Poll shows that the US economy is headed for a shallow recession: Here’s what it means
A new poll by Reuters shows that a large majority of economists said that the United States economy is headed for a short and shallow recession sometime in the coming year. This comes as the country is witnessing soaring inflation, which was at a four-decade high, prompting the Federal Reserve to announce several interest rate hikes since the beginning of this year in a bid to combat it.
What is a recession and a shallow recession?
A recession can occur in varying degrees and leave a significant impact on the economy; typically when an economy faces two consecutive quarters of negative gross domestic product (GDP), it could be said that a country is witnessing a recession. However, there are various additional formulas and complexities surrounding the discussion.
For example, in the context of the US economy, the COVID-19-induced recession only lasted for two months, which is one of the shortest cycles on record, after the economic activity plunged in April 2020. Furthermore, the official call that an economy is witnessing a recession is taken by a panel of economists convened by the National Bureau of Economic Research (NBER).
Among other indicators, the NBER accounts for non-farm payrolls, retail sales and industrial production, however, the private non-profit research group also said that there are “no fixed rules” about measures and indicators that contribute information to the process or how they are weighted in their decisions.
The group's definition of a recession is a “significant decline in economic activity that is spread across the economy and that lasts more than a few months.” It also believes that the depth, diffusion and duration of this downturn need to be met individually. Additionally, “extreme conditionals revealed by one criterion may partially offset weaker indications from another,” said the NBER.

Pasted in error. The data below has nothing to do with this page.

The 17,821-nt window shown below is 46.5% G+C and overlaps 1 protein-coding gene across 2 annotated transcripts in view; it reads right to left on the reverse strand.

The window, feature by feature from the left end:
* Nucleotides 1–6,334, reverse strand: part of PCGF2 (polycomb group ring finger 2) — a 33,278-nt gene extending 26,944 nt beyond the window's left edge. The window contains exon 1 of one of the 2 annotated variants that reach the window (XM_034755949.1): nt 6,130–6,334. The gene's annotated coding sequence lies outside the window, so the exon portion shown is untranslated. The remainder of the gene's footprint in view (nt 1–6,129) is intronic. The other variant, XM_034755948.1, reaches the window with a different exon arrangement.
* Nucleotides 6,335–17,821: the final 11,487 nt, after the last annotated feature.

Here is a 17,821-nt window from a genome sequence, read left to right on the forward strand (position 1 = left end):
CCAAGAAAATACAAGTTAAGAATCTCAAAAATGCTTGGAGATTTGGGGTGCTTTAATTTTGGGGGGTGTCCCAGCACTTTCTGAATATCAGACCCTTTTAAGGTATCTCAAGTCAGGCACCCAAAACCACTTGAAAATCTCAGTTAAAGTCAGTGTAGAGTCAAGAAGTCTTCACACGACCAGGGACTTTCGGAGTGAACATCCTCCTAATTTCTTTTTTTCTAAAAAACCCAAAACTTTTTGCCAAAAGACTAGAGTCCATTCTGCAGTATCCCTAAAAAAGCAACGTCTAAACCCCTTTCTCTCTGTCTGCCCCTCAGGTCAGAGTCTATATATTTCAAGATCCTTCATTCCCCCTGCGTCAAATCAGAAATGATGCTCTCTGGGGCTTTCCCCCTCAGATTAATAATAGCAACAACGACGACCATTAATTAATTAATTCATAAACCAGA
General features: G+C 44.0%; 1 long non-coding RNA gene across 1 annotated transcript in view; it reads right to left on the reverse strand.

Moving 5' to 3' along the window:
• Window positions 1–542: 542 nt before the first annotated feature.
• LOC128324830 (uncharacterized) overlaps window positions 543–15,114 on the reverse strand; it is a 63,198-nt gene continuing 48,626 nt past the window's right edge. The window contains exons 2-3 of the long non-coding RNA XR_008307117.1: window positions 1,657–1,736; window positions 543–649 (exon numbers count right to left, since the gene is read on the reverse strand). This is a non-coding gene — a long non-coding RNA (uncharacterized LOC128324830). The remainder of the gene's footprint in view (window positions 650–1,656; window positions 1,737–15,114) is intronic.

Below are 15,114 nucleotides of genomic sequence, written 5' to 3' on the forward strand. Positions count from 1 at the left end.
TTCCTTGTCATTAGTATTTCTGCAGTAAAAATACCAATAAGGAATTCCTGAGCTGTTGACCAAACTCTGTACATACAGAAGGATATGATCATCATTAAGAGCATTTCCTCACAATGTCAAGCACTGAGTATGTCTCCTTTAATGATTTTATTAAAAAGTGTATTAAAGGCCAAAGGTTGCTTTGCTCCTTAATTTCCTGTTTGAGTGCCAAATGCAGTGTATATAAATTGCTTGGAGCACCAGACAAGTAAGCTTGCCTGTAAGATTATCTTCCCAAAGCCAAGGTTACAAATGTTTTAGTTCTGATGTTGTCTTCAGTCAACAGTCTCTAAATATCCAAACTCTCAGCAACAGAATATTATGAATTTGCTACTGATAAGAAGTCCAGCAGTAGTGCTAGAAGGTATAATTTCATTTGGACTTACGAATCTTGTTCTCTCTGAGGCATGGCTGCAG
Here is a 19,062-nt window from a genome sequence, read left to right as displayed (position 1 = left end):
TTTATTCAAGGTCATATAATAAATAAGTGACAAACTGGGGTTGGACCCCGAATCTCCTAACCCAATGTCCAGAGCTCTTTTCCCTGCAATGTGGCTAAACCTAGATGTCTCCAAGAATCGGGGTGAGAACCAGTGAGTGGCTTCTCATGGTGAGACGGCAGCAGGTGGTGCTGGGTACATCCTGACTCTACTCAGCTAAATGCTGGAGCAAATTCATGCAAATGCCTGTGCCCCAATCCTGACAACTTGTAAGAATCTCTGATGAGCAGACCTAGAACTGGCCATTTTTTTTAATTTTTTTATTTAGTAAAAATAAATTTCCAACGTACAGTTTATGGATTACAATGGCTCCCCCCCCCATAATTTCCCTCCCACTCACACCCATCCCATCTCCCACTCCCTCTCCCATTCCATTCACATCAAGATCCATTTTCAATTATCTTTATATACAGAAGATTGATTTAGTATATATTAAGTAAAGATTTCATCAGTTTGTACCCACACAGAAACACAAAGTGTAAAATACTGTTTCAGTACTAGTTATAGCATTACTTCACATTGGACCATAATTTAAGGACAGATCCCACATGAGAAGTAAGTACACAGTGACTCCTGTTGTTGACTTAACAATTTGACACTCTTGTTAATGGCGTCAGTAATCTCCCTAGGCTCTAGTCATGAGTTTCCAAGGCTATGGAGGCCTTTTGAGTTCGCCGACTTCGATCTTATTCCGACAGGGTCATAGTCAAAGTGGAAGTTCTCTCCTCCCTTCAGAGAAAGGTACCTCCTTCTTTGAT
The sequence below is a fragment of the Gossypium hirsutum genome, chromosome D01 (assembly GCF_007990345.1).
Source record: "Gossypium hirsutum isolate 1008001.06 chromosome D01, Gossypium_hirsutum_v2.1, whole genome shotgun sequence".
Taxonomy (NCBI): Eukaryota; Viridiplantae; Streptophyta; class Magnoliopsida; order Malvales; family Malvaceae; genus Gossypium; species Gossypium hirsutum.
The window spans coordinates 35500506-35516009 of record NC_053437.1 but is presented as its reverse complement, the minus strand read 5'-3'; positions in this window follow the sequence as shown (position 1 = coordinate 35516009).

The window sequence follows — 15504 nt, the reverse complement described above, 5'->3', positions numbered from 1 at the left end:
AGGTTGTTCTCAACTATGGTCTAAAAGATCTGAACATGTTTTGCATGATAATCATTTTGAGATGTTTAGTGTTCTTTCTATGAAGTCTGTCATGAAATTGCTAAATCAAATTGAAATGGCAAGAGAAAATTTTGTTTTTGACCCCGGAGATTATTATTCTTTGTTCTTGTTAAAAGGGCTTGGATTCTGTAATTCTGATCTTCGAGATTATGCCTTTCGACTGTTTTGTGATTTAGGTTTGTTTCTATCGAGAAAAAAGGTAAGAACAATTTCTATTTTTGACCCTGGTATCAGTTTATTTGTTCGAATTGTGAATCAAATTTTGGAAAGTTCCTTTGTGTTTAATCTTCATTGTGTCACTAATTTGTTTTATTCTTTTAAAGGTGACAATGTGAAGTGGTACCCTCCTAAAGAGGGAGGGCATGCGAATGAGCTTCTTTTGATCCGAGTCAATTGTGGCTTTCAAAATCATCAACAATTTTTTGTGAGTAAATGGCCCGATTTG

Notably, the official call indicating that an economy is witnessing a recession is made at least a year or more after the downturn event has already occurred. Therefore, another approach, more focused on determining the onset of a recession, is the employment-based Sahm rule which says that when the three-month rolling average of the unemployment rate rises half a point from its low, an economy has entered a recession.
The rule was created by and named after a former Fed economist Claudia Sahm and used to determine the onset of a recession, which is quicker than official calls. In contrast to the aforementioned example of the COVID-19-induced recession, some other recessions can be deeper and scarring for the economy like the Great Recession or the Depression whose impact was so adverse that it reportedly took a decade or more to revive the labour market.
The speculations of the US economy entering a “shallow recession” have been around for quite a few months now, it is where the economic growth contracts only marginally and for a limited time. This comes after consecutive increases in interest rates by the Feds amounting to an overall hike of 375 basis points, since its first one in March, earlier this year which has sparked worries about an impending recession.
Reuters polled 84 economists between December 2 and 8 who unanimously expect the Feds to raise the interest rate by 50 basis points on December 14 as the rate of inflation is running well above the central bank's two per cent target. However, after raising the interest rates by 75 basis points for the fourth consecutive time, the economists believe that it will be a “slightly softer” hike of 4.25 per cent to 4.50 per cent this time around.
Economists who as a group can be slower with their forecast of recessions, as mentioned earlier, have also said that the probability of a recession in the upcoming year or two is at least 70 per cent which is up seven per cent from the last poll, said the report. Furthermore, 35 out of 48 economists said that the recession would be shallow and short, while eight economists said it would be long and shallow and four said there won’t be any recession.
Inflation is expected to stay over the Fed’s target until at least 2026, said the report, and while the labour market remains strong, the bigger risk was that the rates would peak higher and later than expected. While some economists are expecting the fed funds rate to peak early next year at 4.75 per cent to five per cent, at least 24 of the 72 said that they believe it will go higher.
This comes amid signs of a slowing economy, particularly the housing market which was the epicentre of the 2008 recession in the US. Reportedly, home sales have decreased for nine months straight. Additionally, 27 of 45 economists who provided quarterly (GDP) forecasts estimate a contraction in economic growth for two consecutive quarters or more in the coming year.